And then I couldn't find it. Every time I went to a bookstore, there were certain books I always looked for, and this was one of them. It was never there and when I asked about it, no one had heard of it.

But, in the midst of all the closing Borders stores over the summer, I found a lone copy mis-shelved. I bought it and gave it a home (and of course, now I see it everywhere I go).

The question is...was it worth the wait?

And from the first part of this novel, 113 pages in to a 483 page chunker, I say yes. Yes, yes, yes.

The subtitle of the book is "A Novel of Love and War," and while I am certainly looking forward to the war aspects, the romance and love Faulks builds in the opening section warmed my heart.

The novel opens by introducing us to Stephen Wraysford, an Englishman who is in France on business in the year 1910. While observing the production methods in a mill, Stephen finds a home with the Azaires, a well-to-do family. It is here that Stephen falls for the beautiful Isabelle Azaire, wife of the man Stephen is staying with.

Faulks does a masterful job if building their romance slowly. It bubbles beneath Stephen's consciousness for a bit before it hits him. While he may be young and foreign, Isabelle cannot help but to be attracted the strength of Stephen's passion. They begin a love affair full of passion and strength. They doubt each other and the strength of their emotions, but the scenes with just the two of them alone are simply beautiful.

"'And do you?' he said. 'Do you feel guilty?'
Isabelle shook her head. 'I think perhaps I should feel guilty. But I don't.'
'And do you worry about that? Do you worry that you have lost something, lost the power to feel ashamed, lost touch with the values or the upbringing that you would have expected to make you feel a sense of guilt?'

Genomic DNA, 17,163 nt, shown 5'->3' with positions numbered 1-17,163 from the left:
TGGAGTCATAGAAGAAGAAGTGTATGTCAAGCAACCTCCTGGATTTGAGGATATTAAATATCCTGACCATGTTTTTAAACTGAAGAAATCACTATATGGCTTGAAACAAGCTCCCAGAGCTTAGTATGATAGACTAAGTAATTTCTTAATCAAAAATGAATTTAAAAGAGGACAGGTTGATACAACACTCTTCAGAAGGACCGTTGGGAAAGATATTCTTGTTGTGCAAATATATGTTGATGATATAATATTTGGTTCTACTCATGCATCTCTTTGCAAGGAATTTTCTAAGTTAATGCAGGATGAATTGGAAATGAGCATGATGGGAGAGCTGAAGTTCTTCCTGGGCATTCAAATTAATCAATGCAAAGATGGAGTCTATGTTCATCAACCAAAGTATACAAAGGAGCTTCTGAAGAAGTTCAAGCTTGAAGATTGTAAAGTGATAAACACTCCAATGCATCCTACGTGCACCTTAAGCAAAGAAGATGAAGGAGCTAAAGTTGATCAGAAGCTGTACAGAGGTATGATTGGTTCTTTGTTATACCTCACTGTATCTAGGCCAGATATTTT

Isabelle said, 'No. I feel that what I have done, that what we are doing, is right in some way...'
There was the sounds of doves in the garden. He felt his heart beat against her shoulder. The smell of roses came faintly from her scented neck. He settled his hand in the curve of her ribs. His nerves were stilled in the sensuous repletion of the moment that precluded thought. He closed his eyes. He slept, at peace" (73-74).

What I also love about this opening, is that I know that pain and struggle are coming. After all, this is a novel of love AND war, so I know that Stephen will find himself in the trenches, battling for his life. And will it be Isabelle who pulls him through?

Because really, that is the question Faulks leaves his reader with at the end of Part 1. In the last few snippets of chapters, Stephen and Isabelle out themselves to her family. In the dark of night, they leave the house in disgrace. They find themselves in a new place, living as husband and wife. But when Isabelle learns she is pregnant, she leaves him behind.

Stephen is left with nothing but the hope she might return. But since the next section starts in 1916 on the front lines in France, who knows what has happened between.

I can't wait to find out.

Thursday, November 10, 2011

Book 118: Birdsong and Book Stats.

Title: Birdsong
Author: Sebastian Faulks (1953- )

First Published: 1993
My Edition: Vintage (seen at left)
Pages: 483

Other Works Include: A Trick of the Light (1984), The Girl at the Lion D'or (1989), The Fatal Englishman (1996), Charlotte Gray (1998), Human Traces (2005), A Week in December (2009)

I am always a bit wary of the "modern classics" on my list. I have had mixed reactions to those I have read already (the worst being that Proulx I read back in February 2010).

That being said, there is something about this title that has been calling to me. From what I have learned based on the back cover blurb, and the little research I have done on the internet, this is about the era of World War I. The scenes in the trenches are supposed to be pretty gruesome and gut-wrenching, which intrigues me. Since its debut in 1993, the book has been a bestseller. It is also being adapted by BBC, which should be interesting to watch in the future.

Most of all, I am curious to see what makes this book worthy of being on my list. Besides my draw to the epic war-drama aspect of it, I want to see if the writing is any good and if I'll love it as much as some of the older and tested titles on my list.